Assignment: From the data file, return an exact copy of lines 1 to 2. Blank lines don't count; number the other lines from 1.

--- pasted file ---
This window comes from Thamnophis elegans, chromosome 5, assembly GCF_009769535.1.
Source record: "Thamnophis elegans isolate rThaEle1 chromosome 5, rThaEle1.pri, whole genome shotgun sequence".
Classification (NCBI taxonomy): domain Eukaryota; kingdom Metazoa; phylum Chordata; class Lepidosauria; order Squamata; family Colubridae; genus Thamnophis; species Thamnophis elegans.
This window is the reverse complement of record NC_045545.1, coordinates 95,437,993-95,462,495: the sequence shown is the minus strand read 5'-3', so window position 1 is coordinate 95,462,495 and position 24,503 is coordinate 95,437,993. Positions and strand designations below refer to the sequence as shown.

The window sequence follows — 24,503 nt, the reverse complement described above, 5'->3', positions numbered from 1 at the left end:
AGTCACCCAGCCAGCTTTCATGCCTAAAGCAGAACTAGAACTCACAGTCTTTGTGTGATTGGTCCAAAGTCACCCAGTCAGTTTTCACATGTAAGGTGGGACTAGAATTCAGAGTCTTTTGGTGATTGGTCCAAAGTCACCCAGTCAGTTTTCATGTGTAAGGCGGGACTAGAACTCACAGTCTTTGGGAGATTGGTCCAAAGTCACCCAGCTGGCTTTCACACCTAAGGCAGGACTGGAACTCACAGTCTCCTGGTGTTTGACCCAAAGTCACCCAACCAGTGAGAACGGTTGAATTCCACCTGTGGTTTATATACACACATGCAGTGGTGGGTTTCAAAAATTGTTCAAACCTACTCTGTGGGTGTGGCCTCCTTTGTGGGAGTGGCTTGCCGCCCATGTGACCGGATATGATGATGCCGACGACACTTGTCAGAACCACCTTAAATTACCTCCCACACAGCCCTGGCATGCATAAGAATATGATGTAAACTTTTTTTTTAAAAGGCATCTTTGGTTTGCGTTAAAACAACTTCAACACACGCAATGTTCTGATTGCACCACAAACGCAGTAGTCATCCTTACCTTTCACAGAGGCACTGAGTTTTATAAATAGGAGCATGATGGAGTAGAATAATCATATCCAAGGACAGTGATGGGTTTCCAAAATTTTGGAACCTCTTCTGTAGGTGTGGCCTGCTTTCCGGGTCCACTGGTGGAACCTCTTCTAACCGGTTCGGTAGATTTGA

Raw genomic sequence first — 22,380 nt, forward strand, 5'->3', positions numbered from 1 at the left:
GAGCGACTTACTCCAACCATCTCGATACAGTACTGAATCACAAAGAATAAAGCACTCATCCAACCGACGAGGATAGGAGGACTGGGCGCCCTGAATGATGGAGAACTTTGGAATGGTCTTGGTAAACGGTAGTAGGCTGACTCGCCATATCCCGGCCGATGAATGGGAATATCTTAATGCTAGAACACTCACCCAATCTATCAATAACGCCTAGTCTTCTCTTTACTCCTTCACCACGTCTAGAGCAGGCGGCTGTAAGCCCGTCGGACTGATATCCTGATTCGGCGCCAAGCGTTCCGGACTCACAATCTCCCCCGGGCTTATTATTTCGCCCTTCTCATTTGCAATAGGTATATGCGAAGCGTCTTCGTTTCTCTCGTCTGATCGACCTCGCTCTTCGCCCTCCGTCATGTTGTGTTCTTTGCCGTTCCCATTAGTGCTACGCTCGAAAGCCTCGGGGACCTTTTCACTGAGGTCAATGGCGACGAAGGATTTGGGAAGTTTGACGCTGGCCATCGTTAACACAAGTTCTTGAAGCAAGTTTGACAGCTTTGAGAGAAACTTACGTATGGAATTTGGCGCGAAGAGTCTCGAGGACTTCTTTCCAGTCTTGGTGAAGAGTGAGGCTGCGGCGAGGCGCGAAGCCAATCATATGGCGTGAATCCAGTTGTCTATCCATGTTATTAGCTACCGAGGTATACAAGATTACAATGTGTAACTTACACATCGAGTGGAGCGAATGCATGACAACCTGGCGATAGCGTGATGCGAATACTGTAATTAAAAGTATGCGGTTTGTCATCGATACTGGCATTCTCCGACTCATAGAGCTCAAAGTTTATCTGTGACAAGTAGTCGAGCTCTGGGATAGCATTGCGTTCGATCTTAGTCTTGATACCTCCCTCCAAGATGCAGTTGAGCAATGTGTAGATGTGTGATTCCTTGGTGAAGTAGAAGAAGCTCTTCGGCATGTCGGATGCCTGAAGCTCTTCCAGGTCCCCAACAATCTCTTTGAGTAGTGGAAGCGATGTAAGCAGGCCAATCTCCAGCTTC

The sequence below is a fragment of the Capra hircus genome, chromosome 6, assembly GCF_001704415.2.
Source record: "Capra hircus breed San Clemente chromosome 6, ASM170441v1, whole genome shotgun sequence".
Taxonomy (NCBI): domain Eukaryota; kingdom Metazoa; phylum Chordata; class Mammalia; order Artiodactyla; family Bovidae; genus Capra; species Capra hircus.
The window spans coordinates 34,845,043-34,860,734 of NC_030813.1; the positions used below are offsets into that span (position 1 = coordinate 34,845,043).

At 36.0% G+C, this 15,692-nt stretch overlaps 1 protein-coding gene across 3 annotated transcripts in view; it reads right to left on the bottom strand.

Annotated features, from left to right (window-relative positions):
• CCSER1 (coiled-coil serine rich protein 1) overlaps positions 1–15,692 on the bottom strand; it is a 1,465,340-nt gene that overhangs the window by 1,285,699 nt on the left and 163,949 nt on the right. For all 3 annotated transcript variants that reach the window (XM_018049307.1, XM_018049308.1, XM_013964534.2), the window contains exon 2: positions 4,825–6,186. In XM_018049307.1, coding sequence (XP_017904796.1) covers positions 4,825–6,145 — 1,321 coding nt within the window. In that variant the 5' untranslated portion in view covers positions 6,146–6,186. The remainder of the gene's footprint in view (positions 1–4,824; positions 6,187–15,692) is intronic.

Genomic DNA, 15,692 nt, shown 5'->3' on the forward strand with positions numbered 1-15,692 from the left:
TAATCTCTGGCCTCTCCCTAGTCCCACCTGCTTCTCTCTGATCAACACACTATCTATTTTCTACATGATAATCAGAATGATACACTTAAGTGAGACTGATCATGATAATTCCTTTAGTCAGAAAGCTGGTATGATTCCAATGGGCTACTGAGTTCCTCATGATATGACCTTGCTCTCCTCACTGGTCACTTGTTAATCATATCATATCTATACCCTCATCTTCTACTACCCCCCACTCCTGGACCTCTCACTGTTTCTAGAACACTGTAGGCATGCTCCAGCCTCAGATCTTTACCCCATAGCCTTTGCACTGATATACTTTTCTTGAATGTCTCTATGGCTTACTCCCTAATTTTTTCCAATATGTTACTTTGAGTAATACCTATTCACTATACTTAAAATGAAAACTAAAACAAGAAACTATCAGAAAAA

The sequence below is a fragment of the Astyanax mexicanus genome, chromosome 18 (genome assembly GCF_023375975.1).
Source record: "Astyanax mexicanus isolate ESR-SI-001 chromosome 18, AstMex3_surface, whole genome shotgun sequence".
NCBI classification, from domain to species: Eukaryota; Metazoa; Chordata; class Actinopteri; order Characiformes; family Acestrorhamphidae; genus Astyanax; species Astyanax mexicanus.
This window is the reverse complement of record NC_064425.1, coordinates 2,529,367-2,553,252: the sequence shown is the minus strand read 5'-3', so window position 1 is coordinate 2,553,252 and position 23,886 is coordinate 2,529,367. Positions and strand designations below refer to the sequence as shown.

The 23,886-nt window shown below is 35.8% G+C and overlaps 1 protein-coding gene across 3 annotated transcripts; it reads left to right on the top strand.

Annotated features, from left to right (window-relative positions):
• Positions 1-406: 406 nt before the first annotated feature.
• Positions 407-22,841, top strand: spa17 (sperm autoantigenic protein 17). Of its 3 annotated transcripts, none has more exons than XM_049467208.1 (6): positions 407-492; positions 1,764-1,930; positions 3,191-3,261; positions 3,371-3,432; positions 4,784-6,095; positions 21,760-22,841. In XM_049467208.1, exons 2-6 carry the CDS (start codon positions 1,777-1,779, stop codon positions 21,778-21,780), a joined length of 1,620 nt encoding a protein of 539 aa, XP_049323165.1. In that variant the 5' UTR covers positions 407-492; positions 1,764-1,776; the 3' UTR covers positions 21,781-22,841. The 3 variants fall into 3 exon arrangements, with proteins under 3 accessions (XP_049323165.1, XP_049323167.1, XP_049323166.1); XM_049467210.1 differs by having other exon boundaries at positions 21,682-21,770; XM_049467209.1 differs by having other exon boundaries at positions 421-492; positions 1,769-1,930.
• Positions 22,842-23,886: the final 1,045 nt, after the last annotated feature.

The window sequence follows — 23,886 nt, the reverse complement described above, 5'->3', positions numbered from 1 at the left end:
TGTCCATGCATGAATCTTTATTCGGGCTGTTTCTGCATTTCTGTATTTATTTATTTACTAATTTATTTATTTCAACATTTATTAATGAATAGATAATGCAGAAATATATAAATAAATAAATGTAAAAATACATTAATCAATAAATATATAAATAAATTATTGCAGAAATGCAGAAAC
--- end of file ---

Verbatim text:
This window comes from Thamnophis elegans, chromosome 5, assembly GCF_009769535.1.
Source record: "Thamnophis elegans isolate rThaEle1 chromosome 5, rThaEle1.pri, whole genome shotgun sequence".